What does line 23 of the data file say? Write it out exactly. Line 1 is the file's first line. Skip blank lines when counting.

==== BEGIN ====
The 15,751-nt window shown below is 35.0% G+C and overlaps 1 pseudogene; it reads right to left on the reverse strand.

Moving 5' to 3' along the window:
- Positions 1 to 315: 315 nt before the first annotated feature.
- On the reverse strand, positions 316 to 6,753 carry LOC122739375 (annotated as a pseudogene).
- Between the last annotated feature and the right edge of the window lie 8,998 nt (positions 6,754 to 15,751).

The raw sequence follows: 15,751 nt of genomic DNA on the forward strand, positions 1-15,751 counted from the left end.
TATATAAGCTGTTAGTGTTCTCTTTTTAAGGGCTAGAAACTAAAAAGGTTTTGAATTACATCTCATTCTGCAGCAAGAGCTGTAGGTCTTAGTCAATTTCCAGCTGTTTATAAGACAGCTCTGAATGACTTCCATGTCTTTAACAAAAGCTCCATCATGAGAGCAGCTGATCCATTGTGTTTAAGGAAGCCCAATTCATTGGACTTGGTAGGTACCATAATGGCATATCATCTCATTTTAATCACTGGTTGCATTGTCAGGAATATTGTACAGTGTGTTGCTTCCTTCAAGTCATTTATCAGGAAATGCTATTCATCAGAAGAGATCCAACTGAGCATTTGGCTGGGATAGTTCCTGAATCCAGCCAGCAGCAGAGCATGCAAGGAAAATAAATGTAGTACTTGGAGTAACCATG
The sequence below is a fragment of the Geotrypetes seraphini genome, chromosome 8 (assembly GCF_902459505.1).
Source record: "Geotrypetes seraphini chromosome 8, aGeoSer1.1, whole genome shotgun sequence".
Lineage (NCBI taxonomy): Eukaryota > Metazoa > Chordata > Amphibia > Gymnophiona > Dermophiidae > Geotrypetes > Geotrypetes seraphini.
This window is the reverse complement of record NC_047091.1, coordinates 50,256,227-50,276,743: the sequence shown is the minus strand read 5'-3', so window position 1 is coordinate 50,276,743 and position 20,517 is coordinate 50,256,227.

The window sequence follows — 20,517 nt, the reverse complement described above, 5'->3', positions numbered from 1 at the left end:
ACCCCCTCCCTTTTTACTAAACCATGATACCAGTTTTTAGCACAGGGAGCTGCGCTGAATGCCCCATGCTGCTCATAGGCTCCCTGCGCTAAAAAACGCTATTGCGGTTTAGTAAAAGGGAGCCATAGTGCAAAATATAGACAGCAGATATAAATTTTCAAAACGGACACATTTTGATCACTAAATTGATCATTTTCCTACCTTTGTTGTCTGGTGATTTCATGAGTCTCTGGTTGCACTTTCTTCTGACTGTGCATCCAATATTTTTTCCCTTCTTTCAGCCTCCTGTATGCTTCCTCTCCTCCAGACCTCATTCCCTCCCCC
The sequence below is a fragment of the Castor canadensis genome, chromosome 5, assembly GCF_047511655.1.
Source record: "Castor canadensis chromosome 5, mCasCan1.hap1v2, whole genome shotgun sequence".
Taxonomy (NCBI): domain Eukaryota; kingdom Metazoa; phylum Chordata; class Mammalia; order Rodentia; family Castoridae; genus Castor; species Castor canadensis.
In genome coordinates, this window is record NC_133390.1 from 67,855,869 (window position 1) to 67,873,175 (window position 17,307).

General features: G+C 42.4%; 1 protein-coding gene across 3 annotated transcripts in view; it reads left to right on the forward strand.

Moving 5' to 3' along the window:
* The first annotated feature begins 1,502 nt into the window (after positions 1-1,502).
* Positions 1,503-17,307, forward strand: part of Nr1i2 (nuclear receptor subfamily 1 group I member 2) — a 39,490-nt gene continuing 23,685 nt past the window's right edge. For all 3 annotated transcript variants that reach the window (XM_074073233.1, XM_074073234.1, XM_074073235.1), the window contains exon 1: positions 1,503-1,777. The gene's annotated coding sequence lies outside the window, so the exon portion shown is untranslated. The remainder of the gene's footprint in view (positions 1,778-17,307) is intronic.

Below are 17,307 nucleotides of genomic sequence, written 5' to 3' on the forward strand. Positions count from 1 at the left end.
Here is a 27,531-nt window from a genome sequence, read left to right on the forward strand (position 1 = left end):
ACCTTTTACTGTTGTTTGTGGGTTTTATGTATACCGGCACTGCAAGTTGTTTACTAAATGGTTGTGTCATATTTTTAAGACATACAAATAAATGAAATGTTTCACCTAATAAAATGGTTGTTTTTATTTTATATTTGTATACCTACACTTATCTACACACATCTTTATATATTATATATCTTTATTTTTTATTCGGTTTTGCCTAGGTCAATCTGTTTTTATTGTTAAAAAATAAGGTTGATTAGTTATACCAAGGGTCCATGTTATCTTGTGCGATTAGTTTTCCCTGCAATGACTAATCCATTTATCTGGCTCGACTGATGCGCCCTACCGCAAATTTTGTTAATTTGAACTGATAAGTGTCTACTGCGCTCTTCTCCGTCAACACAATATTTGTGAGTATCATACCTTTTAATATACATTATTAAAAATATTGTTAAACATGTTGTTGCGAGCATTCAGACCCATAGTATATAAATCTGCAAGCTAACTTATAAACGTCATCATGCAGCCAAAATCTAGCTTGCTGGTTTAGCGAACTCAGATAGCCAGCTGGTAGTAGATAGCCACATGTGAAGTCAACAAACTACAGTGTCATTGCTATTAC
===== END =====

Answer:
Here is a 27,531-nt window from a genome sequence, read left to right on the forward strand (position 1 = left end):